• AH-1Z Viper From Area 51

    Review: AH-1Z Viper From Area 51

    By Bill Stack (28 July 2010)

    Screen shots by Area 51

    Based on the AH-1 Super Cobra, the AH-1Z Viper is a twin-engine attack helicopter developed for and used by the United States Marine Corps. The AH-1Z features new rotor technology with upgraded military avionics, weapons systems, and electro-optical sensors in an integrated weapons platform. It can find targets at longer ranges and attack them with precision weapons, and it has improved survivability.

    These specifications are taken from Wikipedia:

    • Crew: One pilot and one copilot/gunner
    • Useful load: 5,764 lbs (2,620 kg)
    • Cruise speed: 160 KTS
    • Range: 370 nautical miles
    • Service ceiling: 20,000 feet (6,100 meters)
    • Armament:
      • One three-barrelled 20 millimeter Gatling gun
      • Seven to 19 70-millimeter rockets, depending on mounting configuration
      • Up to 18 air-to-air and air-to-ground missiles

    Area 51, a developer of military aircraft for Microsoft Flight Simulator has released models of this attack helicopter for FS2004 and FSX. I reviewed the FSX model.

    Prior Area 51 products include the C-5M Galaxy, the OH-58D Kiowa Warrior, and the AH-1S Cobra

    Area 51 lists these among other features of its AH-1Z Viper:

    • Very high detail exterior and interior
    • Photoreal textures, including bump maps
    • 2D Panel
    • Flight manual

    "The powerful AH-1Z delivers state of the art dynamics, weapons and avionics to incorporate the latest in survivability. With anti-armor capability, it engages and defeats the broadest array of threats at standoff ranges that defy imagination," the product description says.


    U.S. Marines U.S. Marines (Rockets) U.S. Marines (Empty)
    Screen shots by Bill Stack


    Instant download from the Pilot Shop


    Installation program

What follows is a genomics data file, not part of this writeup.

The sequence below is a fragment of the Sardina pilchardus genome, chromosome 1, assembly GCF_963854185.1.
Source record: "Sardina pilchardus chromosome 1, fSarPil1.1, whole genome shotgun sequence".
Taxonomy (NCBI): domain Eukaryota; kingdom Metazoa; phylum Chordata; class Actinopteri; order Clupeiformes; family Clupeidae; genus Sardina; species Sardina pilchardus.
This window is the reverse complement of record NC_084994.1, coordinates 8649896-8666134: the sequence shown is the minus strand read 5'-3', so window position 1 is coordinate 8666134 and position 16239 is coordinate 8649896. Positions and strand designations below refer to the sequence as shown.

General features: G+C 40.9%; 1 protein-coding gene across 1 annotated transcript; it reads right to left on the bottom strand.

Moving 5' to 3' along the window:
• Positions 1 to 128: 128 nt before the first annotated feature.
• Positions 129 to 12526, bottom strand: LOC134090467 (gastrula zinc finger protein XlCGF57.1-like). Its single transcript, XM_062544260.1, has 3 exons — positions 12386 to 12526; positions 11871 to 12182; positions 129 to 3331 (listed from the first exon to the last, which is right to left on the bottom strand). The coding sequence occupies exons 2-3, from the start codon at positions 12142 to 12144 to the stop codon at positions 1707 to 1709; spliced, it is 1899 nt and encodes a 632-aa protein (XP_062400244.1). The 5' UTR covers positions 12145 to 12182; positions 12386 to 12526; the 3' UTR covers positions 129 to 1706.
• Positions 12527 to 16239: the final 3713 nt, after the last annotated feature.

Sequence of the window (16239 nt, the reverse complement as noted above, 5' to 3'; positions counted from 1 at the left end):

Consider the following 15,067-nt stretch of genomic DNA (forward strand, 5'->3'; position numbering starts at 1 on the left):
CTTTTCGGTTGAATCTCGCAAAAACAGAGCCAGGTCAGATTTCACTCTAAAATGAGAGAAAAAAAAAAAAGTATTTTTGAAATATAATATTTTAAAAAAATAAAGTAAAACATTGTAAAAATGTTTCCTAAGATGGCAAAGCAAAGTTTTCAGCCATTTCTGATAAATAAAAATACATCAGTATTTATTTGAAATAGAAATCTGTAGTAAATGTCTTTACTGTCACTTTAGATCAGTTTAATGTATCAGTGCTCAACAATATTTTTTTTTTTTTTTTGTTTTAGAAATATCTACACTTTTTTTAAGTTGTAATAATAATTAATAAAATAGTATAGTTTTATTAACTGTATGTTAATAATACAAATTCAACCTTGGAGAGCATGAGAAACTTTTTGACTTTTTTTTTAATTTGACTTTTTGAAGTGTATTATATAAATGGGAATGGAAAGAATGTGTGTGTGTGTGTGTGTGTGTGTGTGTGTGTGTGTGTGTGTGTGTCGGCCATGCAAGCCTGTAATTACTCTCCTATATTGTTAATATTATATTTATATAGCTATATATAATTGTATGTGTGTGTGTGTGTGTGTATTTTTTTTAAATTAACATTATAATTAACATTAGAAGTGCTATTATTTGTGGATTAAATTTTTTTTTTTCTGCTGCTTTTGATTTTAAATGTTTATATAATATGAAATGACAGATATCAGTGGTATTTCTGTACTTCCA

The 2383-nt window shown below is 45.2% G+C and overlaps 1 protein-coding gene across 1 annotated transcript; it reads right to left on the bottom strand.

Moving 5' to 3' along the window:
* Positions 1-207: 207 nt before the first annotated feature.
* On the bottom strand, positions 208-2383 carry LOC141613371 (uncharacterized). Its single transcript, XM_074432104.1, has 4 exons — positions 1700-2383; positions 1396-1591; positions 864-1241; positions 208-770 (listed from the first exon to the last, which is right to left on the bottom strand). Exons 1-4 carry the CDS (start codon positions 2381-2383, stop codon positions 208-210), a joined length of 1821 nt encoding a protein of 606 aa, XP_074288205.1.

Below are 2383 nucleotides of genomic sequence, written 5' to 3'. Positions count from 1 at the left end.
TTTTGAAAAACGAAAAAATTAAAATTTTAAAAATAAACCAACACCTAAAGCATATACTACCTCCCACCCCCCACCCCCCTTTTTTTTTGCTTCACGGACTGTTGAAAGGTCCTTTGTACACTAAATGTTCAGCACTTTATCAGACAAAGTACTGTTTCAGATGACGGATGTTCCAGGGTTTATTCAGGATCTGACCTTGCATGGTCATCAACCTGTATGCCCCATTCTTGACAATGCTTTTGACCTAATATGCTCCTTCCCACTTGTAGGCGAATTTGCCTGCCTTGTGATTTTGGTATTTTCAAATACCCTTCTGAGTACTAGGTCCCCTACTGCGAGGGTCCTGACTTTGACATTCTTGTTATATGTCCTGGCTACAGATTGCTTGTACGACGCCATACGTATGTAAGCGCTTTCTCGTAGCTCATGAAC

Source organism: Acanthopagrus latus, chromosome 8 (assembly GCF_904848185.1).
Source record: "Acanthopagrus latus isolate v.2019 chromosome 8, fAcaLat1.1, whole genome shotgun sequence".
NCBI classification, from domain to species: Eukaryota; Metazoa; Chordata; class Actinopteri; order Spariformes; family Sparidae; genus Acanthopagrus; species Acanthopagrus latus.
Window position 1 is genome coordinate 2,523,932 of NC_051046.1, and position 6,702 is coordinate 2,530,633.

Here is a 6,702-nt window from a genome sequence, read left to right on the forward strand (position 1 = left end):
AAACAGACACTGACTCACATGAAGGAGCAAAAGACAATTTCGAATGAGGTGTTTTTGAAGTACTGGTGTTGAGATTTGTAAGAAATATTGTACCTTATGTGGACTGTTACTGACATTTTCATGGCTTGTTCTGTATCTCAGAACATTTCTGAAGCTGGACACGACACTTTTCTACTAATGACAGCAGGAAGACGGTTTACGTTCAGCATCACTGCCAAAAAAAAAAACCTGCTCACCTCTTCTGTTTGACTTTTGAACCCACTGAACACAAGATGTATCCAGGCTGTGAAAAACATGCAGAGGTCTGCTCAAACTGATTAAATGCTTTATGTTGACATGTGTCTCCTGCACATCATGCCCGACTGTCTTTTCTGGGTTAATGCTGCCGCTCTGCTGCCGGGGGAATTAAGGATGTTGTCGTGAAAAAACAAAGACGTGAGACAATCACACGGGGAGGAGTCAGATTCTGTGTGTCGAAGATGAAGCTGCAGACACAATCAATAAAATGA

License key required


    Copyright acknowledgment required


    Manual included


    Checklists & reference included


    Uninstall program included


    Visual Features

    Area 51's AH-1Z Viper is accurate and realistic compared with photos I found on the Internet inside and out. All exterior shapes and equipment are there. Rivets and metal seams are all clearly visible in all views. The textures and reflections are also very realistic. Its cockpit and instrument panel look like the real thing. There is no loss of frame rates despite the high level of visual detail inside and out.


    Screen shots by Bill Stack

    Technical Features

    The archive file contains versions for FS2004 and FSX, yet it's small enough to download quickly.

    The installation program installs all needed files into Microsoft Flight Simulator ® in less than a minute. It creates and uses a subfolder named "Area51Sim Ah-1Z Viper" under a subfolder called "Rotorcraft."

    It includes a 2D instrument panel in addition to the 3D cockpit. Some simmers don't care about 2D panels, and others like them.

    Sound files are unique to this model, and they seem realistic for such an aircraft.

    Screen shots by Bill Stack

    Flight Modeling

    To be at sea level, I flew my test flights out of Cherry Point MCAS (KNKT) in North Carolina, and I set weather to standard atmosphere. I took off, flew around, climbed a few thousand feet, returned to the airport, and landed. I also simulated an attack against a hapless private boat in the coastal waters near Cherry Point.